Short and sweet, but a delight for Domingo fans
Barry D. Steben | Singapore | 01/26/2003
(4 out of 5 stars)
"This is the DVD version of a video recorded in 1987, obviously, to judge from its length of 53 minutes, for a television broadcast. The video quality is just passable (after you make all the adjustments possible for the color, a "ghost" remains around all the singers), and the sound is only PCM stereo, so I have given the disk only 4 stars. But the concert itself is absolutely superb, with Domingo still in his prime, though beginning to show the signs of age (physically only). After some wonderfully warm renditions of five great opera arias that I personally have not have seen or heard Domingo sing elsewhere, he invites us into his Spanish heart of hearts with three delightful Spanish arias that most of us will certainly not have heard before. The first Spanish piece is a long and passionate duet with the Columbian mezzo Marta Senn, who proves herself fully capable of standing her own against Domingo's consummate lyricality. Next we meet the Romanian baritone, Eduard Tomagian, who delivers an unforgettable performance of another Spanish aria with total self-mastery and great style. I heard from a Romanian studying in Tokyo about a great classical music festival that is held in Romania, and singers like Tomagian and Angela Gheorghiu demonstrate that the country is home to an incredibly vibrant musical culture, which has undoubtedly been flowering since the overthrow of the country's Communist dictator, Nicolae Ceausescu, back in 1989. As Domingo fans from the audience flooded up to the stage at the end of his last scheduled number to present him with flowers, I noticed something about the "culture" that has grown up around Domingo and the Three Tenors that I was not aware of before. At least at this concert, all of the fans who presented flowers were women, and it was very reminiscent of an Elvis concert except that all of them seemed quite well on in years. There was no dearth of young opera lovers in the audience, but the dominance of those close to or already in their "autumn" years was obvious. The same thing applied to the members of the English Chamber Orchestra, who put in a tremendous performance that was not hindered a bit, and probably greatly enhanced, by the proud presence of many musicians where were past what used to be considered the age of retirement -- again most prominently women. I think this speaks of one of the most salutary things that has happened to society, in the "advanced" countries in particular, in the last few decades. With the decline in the birthrate and the increasing average age of the population, more and creative people have continued to contribute actively to society and culture well into their sixties and seventies -- and even beyond. All I can say is "bravo" to this trend, and to all those musicians, like Domingo himself, who have refused to let aging bring an end to their creative activities. If one stops and thinks about it, it is really a natural thing for the world of culture -- "high culture" at least -- to be led by those with the most experience. And music in particular, unlike sports and dance for instance, is a realm of creative activity where the deepening of one's spiritual maturity is least affected by the gradual decline of the physical frame in which that spirit is cased."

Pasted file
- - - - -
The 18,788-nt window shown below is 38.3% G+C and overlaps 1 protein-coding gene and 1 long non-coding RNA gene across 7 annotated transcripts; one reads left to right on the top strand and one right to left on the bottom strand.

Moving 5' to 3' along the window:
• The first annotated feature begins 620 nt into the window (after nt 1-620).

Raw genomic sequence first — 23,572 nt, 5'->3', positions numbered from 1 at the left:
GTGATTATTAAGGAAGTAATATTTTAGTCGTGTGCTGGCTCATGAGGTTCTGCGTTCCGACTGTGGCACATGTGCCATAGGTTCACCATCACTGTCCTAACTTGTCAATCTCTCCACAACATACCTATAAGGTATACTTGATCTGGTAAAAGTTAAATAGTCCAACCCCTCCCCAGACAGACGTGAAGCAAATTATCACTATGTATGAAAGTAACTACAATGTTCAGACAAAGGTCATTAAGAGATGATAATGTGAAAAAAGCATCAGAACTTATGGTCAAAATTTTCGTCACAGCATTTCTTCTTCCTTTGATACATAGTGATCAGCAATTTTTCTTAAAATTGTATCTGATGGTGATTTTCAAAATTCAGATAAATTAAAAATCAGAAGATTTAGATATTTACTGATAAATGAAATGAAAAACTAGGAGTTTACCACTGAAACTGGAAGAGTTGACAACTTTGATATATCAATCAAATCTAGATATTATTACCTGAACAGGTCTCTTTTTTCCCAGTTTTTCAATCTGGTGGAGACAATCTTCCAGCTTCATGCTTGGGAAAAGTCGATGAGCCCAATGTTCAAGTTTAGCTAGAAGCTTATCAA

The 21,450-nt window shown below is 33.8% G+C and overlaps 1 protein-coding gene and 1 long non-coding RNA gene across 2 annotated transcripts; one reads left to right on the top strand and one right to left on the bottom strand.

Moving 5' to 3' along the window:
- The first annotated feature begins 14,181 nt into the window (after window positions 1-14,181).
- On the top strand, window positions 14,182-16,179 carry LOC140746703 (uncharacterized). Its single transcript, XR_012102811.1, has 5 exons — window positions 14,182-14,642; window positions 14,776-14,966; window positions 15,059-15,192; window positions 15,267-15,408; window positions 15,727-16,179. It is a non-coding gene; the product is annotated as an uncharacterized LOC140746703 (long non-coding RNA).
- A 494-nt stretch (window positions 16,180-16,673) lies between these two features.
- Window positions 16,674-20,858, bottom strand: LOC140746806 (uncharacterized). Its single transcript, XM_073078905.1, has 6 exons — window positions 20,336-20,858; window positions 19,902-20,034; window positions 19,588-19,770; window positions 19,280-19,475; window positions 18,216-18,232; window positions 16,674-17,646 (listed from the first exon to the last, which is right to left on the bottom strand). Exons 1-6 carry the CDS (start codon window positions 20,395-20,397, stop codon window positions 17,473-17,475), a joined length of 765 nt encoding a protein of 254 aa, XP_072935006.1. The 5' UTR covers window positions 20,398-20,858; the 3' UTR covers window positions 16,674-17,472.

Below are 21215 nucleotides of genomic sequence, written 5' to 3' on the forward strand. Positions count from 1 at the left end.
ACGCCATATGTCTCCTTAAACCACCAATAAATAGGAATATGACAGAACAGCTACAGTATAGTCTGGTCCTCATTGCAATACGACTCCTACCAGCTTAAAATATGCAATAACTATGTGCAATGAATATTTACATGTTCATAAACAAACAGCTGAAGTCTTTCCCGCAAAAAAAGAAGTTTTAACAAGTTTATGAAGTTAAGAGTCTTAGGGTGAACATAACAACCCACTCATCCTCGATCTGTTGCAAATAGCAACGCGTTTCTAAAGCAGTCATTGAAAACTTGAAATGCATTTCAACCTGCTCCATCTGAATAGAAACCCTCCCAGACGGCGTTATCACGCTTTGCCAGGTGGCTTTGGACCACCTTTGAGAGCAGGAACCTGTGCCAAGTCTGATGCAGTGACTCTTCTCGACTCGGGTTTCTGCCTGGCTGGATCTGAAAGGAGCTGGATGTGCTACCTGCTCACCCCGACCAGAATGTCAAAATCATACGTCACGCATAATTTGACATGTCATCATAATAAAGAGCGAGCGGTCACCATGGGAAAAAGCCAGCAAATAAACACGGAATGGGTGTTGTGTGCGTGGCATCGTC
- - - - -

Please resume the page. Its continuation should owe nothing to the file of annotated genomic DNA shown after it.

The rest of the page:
Carole Colton | Oklahoma City, Oklahoma | 08/18/2001
(5 out of 5 stars)
"After seeing the first Three Tenors video I became a true Domingo fan. Not only do I have the DVD but I also have the video .. so of course I tracked down everything Domingo. When I came across the video of An evening with Plaacido Domingo I was so happy with the video I had to have the DVD. His choice of songs was great .. and of course there is that magnificent voice. I would say that of all my videos and DVDs this is one of the best."